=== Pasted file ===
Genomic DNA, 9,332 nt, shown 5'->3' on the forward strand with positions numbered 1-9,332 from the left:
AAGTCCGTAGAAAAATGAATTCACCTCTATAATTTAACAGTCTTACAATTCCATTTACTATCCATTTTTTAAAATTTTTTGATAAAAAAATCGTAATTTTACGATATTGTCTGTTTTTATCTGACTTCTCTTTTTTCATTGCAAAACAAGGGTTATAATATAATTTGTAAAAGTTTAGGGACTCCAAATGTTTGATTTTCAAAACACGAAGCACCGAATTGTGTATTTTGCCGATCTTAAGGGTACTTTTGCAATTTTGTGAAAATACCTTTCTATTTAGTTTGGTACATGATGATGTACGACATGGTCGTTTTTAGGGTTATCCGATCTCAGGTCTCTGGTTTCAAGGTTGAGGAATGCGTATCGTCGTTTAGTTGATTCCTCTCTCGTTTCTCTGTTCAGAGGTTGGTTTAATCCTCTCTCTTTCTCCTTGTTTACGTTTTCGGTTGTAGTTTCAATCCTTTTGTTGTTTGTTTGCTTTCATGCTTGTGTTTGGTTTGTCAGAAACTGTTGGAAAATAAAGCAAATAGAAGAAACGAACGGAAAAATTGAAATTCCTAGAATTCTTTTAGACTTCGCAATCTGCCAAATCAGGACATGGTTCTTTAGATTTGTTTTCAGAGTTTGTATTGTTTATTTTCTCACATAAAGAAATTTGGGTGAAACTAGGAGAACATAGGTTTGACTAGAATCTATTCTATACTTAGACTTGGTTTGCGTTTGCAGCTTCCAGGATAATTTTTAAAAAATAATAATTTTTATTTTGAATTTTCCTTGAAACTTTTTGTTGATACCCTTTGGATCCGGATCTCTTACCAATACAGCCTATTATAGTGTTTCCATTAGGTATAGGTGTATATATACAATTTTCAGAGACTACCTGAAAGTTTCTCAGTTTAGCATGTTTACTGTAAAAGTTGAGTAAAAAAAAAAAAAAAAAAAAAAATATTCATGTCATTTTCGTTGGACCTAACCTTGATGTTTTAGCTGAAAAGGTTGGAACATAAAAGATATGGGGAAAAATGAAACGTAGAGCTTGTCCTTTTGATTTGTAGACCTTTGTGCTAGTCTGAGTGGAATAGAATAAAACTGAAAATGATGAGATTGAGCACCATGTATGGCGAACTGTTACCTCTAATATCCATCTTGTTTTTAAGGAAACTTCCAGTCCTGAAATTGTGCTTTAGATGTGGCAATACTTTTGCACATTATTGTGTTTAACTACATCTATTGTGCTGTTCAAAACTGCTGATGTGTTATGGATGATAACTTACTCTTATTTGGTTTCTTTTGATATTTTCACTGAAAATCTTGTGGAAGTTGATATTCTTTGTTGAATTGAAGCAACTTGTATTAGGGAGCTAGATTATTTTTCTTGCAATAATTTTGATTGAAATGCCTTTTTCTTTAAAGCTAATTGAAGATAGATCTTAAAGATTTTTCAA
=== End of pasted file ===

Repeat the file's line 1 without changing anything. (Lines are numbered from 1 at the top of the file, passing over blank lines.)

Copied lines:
Genomic DNA, 9,332 nt, shown 5'->3' on the forward strand with positions numbered 1-9,332 from the left: